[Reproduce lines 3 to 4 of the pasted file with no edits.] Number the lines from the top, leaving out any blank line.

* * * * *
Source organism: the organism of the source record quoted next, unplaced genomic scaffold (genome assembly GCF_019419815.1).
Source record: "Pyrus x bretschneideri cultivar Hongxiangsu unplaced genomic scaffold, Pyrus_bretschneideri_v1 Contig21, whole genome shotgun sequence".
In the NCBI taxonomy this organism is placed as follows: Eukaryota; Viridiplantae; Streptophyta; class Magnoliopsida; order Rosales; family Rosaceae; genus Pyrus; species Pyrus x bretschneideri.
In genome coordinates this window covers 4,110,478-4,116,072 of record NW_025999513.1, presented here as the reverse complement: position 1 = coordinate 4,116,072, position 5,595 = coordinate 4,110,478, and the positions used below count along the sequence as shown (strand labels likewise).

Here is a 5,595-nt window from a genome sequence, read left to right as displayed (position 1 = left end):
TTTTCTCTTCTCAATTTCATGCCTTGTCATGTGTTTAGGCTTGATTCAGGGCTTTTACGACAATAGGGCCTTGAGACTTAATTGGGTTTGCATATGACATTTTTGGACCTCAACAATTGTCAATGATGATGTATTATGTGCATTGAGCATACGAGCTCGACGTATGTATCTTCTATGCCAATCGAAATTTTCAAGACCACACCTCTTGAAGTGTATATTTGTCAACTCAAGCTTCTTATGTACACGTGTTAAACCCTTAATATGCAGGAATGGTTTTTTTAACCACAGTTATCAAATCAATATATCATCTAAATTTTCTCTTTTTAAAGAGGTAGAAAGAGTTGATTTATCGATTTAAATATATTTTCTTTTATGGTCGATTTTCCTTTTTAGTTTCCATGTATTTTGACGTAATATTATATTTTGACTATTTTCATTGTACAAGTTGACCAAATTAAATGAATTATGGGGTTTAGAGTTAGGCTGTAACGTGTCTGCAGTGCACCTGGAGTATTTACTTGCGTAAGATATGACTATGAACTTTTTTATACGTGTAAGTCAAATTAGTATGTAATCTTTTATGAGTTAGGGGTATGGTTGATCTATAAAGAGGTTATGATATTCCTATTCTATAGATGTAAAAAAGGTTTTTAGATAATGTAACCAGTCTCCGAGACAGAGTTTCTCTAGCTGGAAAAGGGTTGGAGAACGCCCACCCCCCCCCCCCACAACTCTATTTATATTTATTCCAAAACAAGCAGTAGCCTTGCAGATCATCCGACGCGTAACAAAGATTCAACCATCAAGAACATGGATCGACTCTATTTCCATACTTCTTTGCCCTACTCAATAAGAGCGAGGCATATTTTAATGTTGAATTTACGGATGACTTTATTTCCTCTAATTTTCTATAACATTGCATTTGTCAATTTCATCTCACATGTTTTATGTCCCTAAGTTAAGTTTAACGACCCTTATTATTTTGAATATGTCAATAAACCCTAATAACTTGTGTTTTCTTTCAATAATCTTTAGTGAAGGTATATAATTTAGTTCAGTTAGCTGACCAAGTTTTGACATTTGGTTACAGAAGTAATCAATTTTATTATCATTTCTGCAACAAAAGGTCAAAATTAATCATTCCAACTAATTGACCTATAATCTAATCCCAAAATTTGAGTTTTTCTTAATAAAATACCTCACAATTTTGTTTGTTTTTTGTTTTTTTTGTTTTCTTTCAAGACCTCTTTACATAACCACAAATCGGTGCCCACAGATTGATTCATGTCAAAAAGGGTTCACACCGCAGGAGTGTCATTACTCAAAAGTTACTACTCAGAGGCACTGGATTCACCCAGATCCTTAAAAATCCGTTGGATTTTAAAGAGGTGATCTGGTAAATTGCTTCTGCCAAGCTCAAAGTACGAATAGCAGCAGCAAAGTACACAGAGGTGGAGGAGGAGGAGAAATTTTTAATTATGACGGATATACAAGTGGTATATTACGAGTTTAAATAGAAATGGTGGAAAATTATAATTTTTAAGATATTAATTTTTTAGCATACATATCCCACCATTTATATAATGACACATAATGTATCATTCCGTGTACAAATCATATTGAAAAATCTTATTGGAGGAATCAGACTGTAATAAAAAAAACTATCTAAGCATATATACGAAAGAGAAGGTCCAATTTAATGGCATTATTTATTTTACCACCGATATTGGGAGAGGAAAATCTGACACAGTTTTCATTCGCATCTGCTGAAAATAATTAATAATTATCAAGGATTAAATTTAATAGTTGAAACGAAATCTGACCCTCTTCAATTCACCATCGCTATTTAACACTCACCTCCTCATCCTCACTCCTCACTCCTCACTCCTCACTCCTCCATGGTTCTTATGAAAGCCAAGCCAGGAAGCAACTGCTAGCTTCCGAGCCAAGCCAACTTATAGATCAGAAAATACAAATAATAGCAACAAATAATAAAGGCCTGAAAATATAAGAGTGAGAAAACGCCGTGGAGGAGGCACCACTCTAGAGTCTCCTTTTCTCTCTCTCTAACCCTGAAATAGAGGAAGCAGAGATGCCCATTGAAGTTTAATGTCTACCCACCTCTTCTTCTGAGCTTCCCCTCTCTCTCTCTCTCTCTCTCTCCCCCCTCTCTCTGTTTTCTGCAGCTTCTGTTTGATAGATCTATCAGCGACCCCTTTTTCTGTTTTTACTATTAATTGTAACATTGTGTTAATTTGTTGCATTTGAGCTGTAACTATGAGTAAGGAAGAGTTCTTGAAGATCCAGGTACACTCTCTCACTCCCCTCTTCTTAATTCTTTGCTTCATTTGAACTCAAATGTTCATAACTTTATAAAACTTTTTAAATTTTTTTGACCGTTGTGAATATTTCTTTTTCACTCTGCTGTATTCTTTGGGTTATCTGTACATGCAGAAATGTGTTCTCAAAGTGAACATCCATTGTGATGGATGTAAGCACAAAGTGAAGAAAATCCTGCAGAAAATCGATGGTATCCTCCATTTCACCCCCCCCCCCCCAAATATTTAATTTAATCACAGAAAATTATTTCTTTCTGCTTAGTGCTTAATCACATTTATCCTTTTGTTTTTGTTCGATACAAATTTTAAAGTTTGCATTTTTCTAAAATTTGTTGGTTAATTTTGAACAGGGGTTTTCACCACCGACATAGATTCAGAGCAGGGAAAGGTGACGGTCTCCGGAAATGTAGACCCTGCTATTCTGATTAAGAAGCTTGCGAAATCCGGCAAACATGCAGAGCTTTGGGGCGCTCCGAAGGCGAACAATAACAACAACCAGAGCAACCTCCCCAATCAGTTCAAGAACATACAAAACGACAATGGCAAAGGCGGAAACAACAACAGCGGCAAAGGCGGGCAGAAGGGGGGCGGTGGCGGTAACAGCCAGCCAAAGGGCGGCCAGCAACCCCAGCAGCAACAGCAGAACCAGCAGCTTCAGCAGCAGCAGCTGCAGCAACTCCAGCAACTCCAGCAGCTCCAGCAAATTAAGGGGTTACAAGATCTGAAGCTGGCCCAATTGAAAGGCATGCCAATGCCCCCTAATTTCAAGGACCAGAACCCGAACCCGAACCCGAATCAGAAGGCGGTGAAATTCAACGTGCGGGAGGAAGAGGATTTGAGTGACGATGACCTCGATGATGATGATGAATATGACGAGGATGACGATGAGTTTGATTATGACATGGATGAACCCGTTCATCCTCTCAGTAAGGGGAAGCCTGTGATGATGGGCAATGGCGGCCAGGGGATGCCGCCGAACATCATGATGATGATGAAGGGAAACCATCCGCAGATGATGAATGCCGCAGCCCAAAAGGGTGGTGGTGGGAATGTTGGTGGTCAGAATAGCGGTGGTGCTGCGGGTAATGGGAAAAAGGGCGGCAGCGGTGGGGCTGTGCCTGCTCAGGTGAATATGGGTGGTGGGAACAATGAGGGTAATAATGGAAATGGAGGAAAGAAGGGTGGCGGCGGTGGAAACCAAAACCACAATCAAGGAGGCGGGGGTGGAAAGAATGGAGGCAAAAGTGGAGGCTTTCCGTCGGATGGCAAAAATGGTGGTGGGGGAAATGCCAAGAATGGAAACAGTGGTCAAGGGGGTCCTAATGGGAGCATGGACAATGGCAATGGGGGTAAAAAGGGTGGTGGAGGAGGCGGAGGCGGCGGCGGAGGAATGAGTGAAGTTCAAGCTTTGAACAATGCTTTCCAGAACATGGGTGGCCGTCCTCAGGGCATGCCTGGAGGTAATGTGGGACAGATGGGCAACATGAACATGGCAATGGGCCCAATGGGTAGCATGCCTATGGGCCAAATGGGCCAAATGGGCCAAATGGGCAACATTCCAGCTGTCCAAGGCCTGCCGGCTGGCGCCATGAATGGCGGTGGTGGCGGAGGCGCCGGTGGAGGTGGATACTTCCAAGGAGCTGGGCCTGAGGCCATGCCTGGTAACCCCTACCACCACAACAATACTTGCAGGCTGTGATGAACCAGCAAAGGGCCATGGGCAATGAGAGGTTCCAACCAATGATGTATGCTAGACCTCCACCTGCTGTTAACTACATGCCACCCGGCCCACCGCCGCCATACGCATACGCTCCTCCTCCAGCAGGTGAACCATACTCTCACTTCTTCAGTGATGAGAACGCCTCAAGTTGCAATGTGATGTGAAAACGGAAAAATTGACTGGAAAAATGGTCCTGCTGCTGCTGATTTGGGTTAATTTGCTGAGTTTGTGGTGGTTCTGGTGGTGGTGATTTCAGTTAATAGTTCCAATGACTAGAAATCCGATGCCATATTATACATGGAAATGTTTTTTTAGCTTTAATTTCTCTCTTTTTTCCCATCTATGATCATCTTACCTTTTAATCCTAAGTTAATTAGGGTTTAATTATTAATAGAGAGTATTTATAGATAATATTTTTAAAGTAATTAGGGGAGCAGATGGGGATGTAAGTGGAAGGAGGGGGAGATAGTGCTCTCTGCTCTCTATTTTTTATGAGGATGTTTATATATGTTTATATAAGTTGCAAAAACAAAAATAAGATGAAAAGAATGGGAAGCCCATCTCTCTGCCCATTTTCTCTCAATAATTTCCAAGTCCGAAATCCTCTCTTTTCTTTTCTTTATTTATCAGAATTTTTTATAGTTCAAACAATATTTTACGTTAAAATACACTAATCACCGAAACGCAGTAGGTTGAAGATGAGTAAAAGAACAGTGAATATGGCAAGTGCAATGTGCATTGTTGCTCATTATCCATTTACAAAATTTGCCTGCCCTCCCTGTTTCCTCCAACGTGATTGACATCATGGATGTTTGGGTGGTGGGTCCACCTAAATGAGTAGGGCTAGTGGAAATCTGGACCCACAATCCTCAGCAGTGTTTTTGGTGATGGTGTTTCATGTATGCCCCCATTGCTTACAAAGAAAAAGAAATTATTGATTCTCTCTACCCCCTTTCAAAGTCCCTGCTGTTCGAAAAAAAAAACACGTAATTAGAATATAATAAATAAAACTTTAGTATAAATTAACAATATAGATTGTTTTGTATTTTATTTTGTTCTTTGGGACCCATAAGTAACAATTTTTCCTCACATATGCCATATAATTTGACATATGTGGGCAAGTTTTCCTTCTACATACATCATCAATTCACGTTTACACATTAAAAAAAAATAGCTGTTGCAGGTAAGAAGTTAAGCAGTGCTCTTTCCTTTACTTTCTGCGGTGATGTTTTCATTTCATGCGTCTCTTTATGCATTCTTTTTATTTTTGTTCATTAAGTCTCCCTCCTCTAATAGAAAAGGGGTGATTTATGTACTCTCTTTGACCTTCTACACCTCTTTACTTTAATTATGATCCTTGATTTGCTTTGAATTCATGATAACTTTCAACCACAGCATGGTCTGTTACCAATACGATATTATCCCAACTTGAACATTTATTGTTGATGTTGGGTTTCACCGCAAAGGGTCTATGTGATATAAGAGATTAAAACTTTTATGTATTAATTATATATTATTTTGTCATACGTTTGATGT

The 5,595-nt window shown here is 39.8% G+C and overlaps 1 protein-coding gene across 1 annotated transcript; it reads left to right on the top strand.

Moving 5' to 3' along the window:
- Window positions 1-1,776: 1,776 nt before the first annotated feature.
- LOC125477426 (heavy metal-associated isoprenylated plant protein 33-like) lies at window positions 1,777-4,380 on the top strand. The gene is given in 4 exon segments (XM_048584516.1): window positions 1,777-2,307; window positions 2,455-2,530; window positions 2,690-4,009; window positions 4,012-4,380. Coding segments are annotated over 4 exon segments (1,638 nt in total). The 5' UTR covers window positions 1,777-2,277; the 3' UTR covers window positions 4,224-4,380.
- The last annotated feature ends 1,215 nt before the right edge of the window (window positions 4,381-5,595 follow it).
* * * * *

In the NCBI taxonomy this organism is placed as follows: Eukaryota; Viridiplantae; Streptophyta; class Magnoliopsida; order Rosales; family Rosaceae; genus Pyrus; species Pyrus x bretschneideri.
In genome coordinates this window covers 4,110,478-4,116,072 of record NW_025999513.1, presented here as the reverse complement: position 1 = coordinate 4,116,072, position 5,595 = coordinate 4,110,478, and the positions used below count along the sequence as shown (strand labels likewise).